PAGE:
Photo by Maria Rosenblum

Poetry, by Ronna J. Levy


   June 9, 1989

Large green trash bags,
seams ripped are spread flat
on plastic dropcloths, draped over
a wall of park benches on one side,
four supermarket carts on the other.
In the carts: scarves, socks,
shirts, pants--folded, packed
next to a stack of Time magazines,
red dishes, an empty Thunderbird bottle.
A round amber glass lamp base,
bare bulb, stands out high.
A flap of plastic--an open door.
Inside: a row of milk crates
topped with a plywood mattress,
Navajo blanket.  An extra
pink milk crate at the head—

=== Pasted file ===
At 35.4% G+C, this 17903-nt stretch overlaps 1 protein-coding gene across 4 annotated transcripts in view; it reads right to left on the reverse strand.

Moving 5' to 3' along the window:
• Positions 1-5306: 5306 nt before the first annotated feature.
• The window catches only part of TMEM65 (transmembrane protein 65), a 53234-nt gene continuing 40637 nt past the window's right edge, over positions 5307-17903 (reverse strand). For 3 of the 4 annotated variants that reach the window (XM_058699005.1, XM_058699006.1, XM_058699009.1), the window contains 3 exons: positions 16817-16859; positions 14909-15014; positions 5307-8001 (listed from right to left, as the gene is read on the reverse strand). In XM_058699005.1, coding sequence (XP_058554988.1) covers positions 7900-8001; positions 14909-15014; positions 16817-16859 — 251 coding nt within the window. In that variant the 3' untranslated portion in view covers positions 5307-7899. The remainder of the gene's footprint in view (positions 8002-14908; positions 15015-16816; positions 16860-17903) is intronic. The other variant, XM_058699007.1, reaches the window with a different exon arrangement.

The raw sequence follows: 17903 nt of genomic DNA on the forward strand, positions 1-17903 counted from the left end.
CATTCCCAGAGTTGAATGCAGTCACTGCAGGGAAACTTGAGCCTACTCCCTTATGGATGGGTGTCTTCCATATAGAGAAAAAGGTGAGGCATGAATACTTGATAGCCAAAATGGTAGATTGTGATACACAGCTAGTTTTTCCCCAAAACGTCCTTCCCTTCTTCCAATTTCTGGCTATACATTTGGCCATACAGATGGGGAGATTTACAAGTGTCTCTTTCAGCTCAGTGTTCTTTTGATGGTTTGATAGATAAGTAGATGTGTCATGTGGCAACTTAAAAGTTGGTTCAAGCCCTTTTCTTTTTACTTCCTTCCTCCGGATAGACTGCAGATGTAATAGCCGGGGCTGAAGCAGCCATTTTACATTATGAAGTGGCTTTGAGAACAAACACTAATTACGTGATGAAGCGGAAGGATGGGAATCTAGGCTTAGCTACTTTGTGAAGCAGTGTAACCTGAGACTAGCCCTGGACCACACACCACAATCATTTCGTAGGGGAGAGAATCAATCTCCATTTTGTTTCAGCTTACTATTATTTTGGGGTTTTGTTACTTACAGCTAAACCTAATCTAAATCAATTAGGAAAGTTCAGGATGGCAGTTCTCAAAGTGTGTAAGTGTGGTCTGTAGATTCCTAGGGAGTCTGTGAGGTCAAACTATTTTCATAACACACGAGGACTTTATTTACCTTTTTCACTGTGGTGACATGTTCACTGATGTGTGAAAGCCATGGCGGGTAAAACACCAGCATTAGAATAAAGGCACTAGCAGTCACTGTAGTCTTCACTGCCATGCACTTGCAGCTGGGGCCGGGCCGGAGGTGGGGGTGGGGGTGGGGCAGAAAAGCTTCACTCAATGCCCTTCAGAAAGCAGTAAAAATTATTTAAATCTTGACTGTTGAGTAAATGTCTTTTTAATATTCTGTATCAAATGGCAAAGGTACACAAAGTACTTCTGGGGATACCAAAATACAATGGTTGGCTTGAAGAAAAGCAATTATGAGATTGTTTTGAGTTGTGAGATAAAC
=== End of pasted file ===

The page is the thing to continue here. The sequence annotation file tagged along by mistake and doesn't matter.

a nightstand; a small blue
alarm clock keeps perfect time.
Outside: an open styrofoam box
holds old chicken bones, a mound
of mashed potatoes speckled
with corn kernels at which
three pigeons peck.  Scattered
brown filter-tips form a
welcome mat at the Port-O-San.
Nearby four men stand over
a garbage can flickering with
orange and blue flames.
Their fingers flirt with the
heat this cold June morning.
A yawning brown woman steps
out of her home; a man follows.
She sits on an empty bench,
pocket mirror in hand, begins
applying lipstick; he takes stock
of the goods in the carts.
I pull the hood of my sweatshirt
over my head as the rain begins
and walk quickly toward my co-op.